Friday, December 16, 2011
McWhorter denounces the concerted national drive by Republicans to suppress black and brown votes in the name of reducing voter fraud for exactly what it is: a “brutally cynical effort … to instinctively seize political advantage by … trying to suppress [black and brown] Americans’ right to vote in a fashion that is not only utterly disgusting but revoltingly reminiscent of ” Jim Crow days.
McWhorter finds pernicious the way that the Voting Rights Act has been used to encourage the development of majority-minority districts. Such districts, he argues, “discourage young black politicians from learning how to build cross-racial or cross-class coalitions.” He goes on to note how most of the members of the Congressional Black Caucus owe their success to the sort of black districts that the Act has been used to support, and that such districts, in which mostly black people are led decade after decade by the same black person are ripe for voter apathy.
As noted, we are often troubled by McWhorter’s alternate-world analysis but he has put his finger on a couple of significant issues here.
Regardless of the outcome of state senator Nina Turner’s challenge to the Hon. Marcia Fudge, if it results in energizing the dormant electorate of the 11th District, Turner will have enhanced President Obama’s reelection chances by increasing the likelihood that he carries Ohio.
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We have been asked to encourage our readers to attend today’s Young Professional Town Hall with County Executive FitzGerald at Cleveland State University's Student Center Ballroom.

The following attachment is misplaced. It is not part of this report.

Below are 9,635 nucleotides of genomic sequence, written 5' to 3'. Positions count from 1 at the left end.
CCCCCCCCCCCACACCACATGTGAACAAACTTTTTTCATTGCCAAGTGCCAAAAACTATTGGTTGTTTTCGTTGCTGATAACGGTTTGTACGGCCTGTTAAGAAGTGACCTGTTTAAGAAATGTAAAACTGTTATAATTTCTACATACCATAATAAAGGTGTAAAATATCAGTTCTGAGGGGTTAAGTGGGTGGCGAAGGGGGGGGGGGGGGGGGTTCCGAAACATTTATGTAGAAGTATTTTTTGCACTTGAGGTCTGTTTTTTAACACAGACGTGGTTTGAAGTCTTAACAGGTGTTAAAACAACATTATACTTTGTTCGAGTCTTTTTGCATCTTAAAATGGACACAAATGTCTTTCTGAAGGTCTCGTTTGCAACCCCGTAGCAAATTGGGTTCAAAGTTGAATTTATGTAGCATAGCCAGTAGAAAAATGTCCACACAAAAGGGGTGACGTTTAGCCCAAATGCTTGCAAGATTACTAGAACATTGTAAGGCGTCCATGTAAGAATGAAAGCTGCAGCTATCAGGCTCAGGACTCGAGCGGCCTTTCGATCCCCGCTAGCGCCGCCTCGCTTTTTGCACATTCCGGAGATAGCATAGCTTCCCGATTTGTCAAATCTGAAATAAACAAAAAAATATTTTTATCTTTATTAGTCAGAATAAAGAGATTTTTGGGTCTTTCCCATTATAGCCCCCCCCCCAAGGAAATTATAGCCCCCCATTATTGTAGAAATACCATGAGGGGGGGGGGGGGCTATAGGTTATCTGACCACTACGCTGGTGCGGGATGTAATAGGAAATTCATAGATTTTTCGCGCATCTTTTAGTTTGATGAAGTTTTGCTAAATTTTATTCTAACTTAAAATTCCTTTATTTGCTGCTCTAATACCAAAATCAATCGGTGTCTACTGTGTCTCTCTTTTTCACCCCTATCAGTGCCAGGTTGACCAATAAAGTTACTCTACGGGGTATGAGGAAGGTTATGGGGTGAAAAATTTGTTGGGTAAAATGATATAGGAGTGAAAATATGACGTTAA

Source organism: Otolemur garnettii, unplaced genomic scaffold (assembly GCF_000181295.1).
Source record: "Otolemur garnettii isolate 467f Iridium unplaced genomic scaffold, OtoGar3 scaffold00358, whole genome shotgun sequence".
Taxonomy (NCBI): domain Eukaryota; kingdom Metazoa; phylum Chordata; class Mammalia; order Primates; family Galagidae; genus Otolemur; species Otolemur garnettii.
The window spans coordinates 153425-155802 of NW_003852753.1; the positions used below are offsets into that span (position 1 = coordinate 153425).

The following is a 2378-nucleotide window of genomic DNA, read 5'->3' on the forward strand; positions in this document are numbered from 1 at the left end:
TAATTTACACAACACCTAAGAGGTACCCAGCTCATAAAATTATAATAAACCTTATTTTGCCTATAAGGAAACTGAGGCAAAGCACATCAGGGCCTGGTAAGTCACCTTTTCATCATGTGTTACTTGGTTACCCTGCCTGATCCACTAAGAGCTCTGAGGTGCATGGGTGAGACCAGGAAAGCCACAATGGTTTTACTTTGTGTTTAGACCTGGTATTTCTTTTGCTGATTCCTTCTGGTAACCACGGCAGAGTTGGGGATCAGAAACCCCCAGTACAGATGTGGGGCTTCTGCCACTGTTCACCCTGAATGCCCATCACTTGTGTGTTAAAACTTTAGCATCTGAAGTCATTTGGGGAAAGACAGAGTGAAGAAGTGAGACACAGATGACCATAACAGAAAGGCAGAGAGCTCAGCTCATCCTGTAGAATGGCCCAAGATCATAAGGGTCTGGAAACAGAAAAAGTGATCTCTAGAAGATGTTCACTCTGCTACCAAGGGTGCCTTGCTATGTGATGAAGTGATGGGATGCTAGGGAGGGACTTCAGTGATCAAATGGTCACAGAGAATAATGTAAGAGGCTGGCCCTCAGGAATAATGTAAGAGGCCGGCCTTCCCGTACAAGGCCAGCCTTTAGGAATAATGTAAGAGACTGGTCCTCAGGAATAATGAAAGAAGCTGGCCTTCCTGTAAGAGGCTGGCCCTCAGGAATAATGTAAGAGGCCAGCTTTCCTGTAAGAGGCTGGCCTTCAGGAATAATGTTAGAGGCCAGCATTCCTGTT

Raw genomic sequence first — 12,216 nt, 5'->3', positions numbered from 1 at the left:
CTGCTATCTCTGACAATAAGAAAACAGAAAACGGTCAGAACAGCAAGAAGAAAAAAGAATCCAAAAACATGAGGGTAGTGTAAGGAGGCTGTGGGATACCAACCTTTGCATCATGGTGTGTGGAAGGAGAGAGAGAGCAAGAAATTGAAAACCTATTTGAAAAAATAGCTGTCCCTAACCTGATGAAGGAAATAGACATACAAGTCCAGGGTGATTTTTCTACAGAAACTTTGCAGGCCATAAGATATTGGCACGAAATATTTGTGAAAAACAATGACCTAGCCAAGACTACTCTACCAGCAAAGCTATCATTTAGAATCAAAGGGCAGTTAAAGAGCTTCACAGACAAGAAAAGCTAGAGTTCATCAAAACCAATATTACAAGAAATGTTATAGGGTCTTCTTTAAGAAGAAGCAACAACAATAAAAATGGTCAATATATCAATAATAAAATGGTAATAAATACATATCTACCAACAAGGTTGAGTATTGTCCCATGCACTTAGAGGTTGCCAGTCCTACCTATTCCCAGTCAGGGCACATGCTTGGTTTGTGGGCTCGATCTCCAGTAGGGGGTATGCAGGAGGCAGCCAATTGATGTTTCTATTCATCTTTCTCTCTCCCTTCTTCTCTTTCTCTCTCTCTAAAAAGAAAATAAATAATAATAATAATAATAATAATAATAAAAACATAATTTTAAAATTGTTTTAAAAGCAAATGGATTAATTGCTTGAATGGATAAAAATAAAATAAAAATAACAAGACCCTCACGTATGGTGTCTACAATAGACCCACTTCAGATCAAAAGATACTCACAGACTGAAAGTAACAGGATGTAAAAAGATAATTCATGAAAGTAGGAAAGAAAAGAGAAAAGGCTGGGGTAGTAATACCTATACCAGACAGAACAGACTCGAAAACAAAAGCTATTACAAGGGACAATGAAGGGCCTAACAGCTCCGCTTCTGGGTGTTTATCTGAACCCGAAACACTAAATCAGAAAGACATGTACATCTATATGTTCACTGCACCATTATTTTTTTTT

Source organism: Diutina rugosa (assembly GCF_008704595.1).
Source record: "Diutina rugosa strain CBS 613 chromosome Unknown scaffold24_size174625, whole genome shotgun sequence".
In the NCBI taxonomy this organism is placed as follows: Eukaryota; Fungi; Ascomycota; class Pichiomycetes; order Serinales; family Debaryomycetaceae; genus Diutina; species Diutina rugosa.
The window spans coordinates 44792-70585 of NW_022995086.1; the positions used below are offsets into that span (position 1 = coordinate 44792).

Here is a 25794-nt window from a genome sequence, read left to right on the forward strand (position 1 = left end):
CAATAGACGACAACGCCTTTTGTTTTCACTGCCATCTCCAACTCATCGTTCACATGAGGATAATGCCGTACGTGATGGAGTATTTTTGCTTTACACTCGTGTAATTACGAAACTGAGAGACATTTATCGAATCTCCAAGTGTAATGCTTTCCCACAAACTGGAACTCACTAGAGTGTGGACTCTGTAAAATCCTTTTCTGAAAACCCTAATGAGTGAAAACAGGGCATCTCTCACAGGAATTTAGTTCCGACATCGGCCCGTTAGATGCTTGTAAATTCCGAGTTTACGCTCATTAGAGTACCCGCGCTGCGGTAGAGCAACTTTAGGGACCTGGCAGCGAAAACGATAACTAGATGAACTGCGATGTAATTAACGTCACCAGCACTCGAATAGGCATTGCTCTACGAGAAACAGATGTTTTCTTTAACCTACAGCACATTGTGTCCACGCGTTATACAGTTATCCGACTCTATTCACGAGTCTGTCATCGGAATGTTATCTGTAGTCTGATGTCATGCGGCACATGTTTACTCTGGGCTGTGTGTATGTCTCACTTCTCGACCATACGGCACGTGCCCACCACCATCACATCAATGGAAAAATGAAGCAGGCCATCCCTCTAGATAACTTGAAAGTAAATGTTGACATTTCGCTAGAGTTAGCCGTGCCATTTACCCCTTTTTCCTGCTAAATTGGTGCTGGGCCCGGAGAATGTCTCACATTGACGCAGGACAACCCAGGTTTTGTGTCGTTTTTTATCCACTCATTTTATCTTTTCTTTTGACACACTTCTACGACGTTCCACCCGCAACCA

The event starts at 6:00 p.m. and will feature remarks to the young professional community in Cuyahoga County, as well as the opportunity for young professionals to answer questions directly to County Executive FitzGerald at the event, or prior to the event on Twitter via the hashtag #AskFitz.
There is more info available here.
Thursday, December 15, 2011
Note: Nonprofit Thursdays will resume in January.
I attended the Cleveland Realtists Association’s holiday party this past Tuesday at The Opus, an MBE restaurant on Chagrin Boulevard. Spirits were high and the place was packed.
The Realtists’ history date to a time when black real estate agents and brokers were barred from membership in the larger professional organization now known as the Cleveland Area Board of Realtors. If memory serves, the segregation was once so thorough that blacks in real estate couldn’t even call themselves realtors because the dominant group copyrighted the term.